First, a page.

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The Privacy Lawyer: Get Real About Your Terms-Of-Service Agreements

Browse-wrap agreements may not be enforceable if they're not obvious and their terms are too onerous, Parry Aftab says.

Your terms-of-service and privacy policy both probably provide that their terms are deemed accepted by any user who accesses your Web site. Lawyers love these provisions. They can load up the policies and agreements with overreaching terms without having to answer to anyone. There's no one on the other side with whom you have to negotiate. It's a corporate lawyer's dream.

But how enforceable are these agreements, if the users don't affirmatively click "I agree" or otherwise do something to accept their terms? If it turns out that courts are reluctant to enforce them, this may become a plaintiff litigator's dream and the corporate lawyer's nightmare instead.

The law in this area has been evolving over the last decade. Beginning with the "shrink-wrap" cases, in which the conditions set forth on software packaging were deemed accepted once the package was opened and the product installed, the courts have tried to be both innovative and practical. "Click-wrap" agreements are the online equivalent of shrink-wrap agreements but require users to click "I accept" or otherwise do something to indicate they've read and accepted the terms. These are commonly used at software-download and E-commerce Web sites and are generally upheld by the courts as well.

But the newest form of virtual contract acceptance, known as "browse-wrap" agreements, may not be as enforceable, and for good reason. Browse-wrap agreements are most commonly used with terms-of-service or privacy policies, where the user is deemed to have accepted the terms merely by using the site. While most Web sites' privacy and terms-of-service policies use this method, these agreements are generally not very obvious. Is that fair? Do most Web-site users understand that they've entered into a contract merely by visiting a Web site? Probably not.

How enforceable should browse-wrap agreements be? It may depend entirely on how accessible and obvious the agreements are and what they provide. The less obvious and more onerous their terms, the less likely they'll be upheld in a court of law. Drafters of these agreements need to heed an old farmers' adage: "Pigs get fat, hogs get slaughtered." The further the Web site seeks to push the issue, the more likely a court will determine that no valid and enforceable agreement exists at all.

Certain kinds of agreements receive heightened scrutiny by courts. These include arbitration agreements and consent to select jurisdiction clauses and are less likely to be enforced unless the Web site can prove clear assent to the terms of the agreements. Typically courts review the circumstances surrounding these kinds of agreements. How obvious were these terms? Did the consumer knowingly agree to them? How was this agreement manifested? Because of this, you shouldn't try to lump everything into the terms of service without requiring some type of assent by the user. I use the "sniff" test: If it "smells" bad, it may not be enforceable.

An example of an actual terms-of-service provision relating to enforcement of rights and handling disputes that could be seen as going too far is included below, with certain text intentionally omitted:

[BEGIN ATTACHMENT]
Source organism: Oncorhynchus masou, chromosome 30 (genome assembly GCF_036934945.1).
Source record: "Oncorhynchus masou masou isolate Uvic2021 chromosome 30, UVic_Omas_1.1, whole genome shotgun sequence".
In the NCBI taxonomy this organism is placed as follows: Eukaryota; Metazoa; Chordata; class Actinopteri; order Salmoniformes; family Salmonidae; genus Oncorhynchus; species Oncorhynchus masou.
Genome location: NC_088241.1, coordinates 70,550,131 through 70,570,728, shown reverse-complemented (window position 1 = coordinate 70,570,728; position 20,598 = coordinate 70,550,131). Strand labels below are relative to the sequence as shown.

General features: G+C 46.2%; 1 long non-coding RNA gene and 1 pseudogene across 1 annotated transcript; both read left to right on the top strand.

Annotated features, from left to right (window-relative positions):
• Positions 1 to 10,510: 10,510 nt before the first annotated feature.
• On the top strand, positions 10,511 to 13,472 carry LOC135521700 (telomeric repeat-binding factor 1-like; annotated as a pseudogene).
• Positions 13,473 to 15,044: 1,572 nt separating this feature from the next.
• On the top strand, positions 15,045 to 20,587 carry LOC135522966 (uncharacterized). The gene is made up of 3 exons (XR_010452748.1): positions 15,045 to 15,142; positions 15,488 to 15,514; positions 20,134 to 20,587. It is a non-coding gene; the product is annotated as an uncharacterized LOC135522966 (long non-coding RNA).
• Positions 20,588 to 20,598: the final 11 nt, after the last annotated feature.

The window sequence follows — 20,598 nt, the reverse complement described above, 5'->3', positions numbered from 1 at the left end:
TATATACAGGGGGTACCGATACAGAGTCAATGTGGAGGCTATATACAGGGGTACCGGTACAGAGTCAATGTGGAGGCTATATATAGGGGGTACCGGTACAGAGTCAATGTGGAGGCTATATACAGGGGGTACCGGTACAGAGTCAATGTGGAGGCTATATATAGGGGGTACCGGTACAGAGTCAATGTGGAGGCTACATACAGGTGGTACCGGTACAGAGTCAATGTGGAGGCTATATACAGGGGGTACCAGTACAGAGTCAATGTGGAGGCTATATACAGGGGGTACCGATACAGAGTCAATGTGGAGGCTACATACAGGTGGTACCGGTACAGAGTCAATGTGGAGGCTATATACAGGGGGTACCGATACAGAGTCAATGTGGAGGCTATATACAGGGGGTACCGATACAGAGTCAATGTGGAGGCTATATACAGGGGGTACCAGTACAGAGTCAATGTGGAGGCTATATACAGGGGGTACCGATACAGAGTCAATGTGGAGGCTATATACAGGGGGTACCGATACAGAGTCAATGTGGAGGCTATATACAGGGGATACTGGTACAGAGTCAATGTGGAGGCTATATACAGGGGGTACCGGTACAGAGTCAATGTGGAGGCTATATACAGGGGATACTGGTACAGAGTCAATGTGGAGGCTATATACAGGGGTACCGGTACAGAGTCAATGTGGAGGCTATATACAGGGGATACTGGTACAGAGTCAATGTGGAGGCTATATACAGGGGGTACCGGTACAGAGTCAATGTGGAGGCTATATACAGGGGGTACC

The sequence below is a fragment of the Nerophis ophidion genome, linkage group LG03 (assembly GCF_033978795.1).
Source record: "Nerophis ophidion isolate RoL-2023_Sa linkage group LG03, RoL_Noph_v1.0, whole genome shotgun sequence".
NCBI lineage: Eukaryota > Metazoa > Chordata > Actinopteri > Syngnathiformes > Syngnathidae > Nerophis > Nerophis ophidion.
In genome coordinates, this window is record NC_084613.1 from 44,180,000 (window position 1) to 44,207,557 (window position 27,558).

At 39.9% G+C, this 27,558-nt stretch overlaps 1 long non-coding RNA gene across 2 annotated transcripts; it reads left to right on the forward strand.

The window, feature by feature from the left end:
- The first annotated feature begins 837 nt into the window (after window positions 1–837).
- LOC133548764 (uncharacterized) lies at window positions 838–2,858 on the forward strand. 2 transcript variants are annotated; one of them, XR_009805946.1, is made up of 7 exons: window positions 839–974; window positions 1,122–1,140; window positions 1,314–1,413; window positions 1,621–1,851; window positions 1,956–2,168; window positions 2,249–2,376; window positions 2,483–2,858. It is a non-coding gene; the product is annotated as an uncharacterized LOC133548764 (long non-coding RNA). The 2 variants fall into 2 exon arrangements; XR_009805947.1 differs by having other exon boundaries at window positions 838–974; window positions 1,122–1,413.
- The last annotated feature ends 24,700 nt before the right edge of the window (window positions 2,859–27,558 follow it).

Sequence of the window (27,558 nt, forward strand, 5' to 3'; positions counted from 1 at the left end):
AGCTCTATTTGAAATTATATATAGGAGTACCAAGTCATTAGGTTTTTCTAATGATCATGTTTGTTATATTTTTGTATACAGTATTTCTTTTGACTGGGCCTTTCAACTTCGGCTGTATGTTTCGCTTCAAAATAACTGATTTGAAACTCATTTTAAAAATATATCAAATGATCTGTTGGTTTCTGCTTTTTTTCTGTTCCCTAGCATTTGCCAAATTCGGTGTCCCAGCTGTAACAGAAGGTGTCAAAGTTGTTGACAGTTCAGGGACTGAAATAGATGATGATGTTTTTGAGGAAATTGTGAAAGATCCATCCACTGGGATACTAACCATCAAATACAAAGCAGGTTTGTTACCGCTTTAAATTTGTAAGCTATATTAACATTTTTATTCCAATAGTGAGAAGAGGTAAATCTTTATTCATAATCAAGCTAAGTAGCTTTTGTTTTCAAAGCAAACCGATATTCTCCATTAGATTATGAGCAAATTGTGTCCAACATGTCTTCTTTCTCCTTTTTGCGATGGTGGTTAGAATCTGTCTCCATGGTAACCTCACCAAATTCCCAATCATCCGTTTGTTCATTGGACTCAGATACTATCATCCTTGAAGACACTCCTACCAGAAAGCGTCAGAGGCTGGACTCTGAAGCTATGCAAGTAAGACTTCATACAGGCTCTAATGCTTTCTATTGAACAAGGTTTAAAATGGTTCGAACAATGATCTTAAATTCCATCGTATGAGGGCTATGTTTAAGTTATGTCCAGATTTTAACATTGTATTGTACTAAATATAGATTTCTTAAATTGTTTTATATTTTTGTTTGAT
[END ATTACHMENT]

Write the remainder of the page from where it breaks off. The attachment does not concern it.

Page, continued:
"You and [deleted] agree that the exclusive remedy for all disputes and claims relating in any way to, or arising out of, this Terms of Use Agreement, the Application, or your use of the Application (including the arbitrability of any claim or dispute and the enforceability of this paragraph), or to any other alleged act or omission by you or [deleted] toward the other, shall be determined exclusively by final and binding arbitration. The arbitration shall be conducted under the Commercial Arbitration Rules of the American Arbitration Association ("AAA") before a panel of three arbitrators and conducted in the State of [deleted]. You and [deleted] also agree that the AAA Optional Rules for Emergency Measures of Protection shall apply to the proceedings.

"You and [deleted] must commence an arbitration by filing a demand for arbitration with the AAA within ONE (1) YEAR after the date the party asserting the claim first knows or reasonably should know of the act, omission or default giving rise to the claim; and there shall be no right to any remedy for any claim not asserted within that time period. (If applicable law prohibits a one year limitations period for asserting claims, the claim must be asserted within the shortest time period in excess of one year that is permitted by applicable law.) To the fullest extent permitted by applicable law: no arbitration under this Terms of Use Agreement shall be joined to an arbitration involving any other current or former licensee of [deleted], whether through class arbitration proceedings or otherwise; no finding or stipulation of fact in any other arbitration, judicial or similar proceeding may be given preclusive or collateral estoppel effect in any arbitration hereunder (unless determined in another proceeding between you and [deleted]); and no conclusion of law in any other arbitration may be given any weight in any arbitration hereunder (unless determined in another proceeding between you and [deleted]).

"This Terms of Use Agreement shall be governed by the laws of the State of [deleted] and the Federal Arbitration Act, without regard to conflicts of law provisions, and you hereby consent to the exclusive jurisdiction of the state and federal courts sitting in the State of [deleted]. This Agreement will not be governed by the United Nations Convention of Contracts for the International Sale of Goods, the application of which is hereby expressly excluded."

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